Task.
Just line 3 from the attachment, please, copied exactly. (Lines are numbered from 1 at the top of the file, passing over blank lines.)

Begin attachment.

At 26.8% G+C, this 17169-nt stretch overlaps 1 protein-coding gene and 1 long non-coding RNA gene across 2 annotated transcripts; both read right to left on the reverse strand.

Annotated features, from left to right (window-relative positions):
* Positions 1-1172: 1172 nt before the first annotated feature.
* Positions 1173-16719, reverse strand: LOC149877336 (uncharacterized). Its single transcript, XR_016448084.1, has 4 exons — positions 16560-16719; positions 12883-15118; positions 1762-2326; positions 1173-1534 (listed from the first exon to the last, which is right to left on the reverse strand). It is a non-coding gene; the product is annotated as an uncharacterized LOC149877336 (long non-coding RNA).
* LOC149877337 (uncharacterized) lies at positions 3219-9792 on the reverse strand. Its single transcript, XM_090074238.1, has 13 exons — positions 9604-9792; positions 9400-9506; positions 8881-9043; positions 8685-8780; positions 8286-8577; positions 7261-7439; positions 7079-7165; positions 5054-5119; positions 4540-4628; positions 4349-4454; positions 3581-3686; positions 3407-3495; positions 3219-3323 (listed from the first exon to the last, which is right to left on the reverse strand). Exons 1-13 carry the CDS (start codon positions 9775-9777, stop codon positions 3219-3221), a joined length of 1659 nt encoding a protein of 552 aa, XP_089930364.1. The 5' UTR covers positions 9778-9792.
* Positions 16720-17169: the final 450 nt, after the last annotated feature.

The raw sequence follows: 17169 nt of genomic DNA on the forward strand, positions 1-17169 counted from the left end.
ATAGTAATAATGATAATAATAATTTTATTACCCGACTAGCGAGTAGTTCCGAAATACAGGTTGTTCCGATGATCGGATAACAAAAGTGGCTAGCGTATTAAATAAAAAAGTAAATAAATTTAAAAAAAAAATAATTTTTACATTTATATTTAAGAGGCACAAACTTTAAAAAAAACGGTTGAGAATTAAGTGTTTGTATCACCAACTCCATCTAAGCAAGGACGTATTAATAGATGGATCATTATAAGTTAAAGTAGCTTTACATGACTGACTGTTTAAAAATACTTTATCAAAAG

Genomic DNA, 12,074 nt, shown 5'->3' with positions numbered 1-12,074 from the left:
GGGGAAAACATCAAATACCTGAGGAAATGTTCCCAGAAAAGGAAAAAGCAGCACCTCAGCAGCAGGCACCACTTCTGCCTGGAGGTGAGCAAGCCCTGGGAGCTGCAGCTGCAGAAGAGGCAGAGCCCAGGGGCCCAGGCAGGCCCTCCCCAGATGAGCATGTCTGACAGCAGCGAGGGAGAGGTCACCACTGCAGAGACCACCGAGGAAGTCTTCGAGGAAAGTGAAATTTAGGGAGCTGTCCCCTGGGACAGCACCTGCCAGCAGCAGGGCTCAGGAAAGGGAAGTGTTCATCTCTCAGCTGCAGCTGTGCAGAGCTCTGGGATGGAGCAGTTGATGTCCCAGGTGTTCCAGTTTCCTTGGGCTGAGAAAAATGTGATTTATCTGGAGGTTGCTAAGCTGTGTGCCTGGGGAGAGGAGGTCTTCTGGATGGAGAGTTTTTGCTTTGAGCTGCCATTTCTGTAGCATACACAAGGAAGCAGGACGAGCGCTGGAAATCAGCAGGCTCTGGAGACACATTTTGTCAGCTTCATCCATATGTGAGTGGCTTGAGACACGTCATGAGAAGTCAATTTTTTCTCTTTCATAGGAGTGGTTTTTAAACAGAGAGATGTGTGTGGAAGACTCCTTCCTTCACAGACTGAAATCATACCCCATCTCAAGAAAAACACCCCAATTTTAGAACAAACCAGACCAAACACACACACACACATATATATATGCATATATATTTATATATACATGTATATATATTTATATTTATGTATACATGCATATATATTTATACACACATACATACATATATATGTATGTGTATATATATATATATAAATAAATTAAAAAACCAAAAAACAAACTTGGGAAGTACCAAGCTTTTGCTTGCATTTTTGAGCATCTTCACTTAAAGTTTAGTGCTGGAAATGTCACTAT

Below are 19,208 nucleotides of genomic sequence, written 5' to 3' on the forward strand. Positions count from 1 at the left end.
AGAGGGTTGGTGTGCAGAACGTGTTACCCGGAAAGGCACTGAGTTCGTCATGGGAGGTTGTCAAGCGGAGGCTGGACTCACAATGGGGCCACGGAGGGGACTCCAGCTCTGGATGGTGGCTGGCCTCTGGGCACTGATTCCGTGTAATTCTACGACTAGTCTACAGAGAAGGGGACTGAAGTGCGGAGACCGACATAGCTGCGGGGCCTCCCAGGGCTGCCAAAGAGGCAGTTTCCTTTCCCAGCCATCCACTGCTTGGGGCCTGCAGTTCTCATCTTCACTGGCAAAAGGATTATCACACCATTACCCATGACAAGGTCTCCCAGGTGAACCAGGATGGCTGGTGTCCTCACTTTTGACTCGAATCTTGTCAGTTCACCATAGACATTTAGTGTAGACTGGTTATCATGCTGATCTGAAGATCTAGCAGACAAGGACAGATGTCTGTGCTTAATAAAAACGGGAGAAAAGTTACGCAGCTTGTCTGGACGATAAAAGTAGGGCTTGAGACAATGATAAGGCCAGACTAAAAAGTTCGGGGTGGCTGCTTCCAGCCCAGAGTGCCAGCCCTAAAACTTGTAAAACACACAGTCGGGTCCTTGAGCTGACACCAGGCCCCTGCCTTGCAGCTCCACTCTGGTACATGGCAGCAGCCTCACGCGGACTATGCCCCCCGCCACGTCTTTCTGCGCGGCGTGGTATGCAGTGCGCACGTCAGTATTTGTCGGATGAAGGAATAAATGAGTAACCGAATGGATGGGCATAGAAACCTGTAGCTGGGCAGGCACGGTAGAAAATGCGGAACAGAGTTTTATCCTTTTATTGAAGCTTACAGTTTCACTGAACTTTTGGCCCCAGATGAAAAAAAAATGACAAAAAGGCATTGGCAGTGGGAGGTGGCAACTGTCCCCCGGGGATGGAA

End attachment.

* Positions 1-1172: 1172 nt before the first annotated feature.